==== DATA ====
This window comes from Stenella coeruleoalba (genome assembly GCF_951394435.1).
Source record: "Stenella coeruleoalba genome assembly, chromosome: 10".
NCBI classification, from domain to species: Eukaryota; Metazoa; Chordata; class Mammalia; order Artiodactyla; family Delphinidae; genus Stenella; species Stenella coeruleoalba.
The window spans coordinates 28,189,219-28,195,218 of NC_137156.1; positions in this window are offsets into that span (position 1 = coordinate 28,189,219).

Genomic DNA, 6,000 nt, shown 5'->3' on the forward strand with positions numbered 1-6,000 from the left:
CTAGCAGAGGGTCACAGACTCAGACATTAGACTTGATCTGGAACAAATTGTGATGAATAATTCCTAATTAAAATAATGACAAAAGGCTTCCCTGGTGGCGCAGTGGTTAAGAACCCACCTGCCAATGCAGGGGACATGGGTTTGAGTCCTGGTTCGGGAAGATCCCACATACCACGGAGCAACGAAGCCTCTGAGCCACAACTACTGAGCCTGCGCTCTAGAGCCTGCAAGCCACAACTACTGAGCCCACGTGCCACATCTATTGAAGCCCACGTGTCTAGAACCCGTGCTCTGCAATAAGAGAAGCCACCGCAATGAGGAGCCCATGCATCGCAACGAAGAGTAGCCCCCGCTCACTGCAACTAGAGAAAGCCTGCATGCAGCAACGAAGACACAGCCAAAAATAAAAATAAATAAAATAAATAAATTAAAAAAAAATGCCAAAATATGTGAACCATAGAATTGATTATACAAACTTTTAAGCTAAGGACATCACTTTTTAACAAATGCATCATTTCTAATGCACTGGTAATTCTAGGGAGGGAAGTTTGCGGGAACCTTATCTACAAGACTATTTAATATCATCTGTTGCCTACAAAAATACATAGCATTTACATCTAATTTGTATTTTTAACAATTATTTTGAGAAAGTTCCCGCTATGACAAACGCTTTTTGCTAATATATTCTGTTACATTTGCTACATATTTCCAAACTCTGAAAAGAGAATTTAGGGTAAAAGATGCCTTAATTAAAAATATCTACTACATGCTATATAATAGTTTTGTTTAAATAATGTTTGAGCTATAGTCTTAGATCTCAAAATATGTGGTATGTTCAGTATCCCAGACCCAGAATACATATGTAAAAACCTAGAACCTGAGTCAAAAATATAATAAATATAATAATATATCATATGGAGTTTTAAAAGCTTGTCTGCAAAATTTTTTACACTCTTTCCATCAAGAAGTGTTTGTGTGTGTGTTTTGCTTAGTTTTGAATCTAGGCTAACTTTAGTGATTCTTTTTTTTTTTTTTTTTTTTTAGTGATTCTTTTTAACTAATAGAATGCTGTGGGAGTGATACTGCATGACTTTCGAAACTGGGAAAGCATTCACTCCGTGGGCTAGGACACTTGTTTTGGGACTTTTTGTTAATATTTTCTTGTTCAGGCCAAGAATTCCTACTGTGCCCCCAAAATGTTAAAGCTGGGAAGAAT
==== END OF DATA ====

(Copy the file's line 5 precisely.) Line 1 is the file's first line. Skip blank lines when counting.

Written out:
Genomic DNA, 6,000 nt, shown 5'->3' on the forward strand with positions numbered 1-6,000 from the left: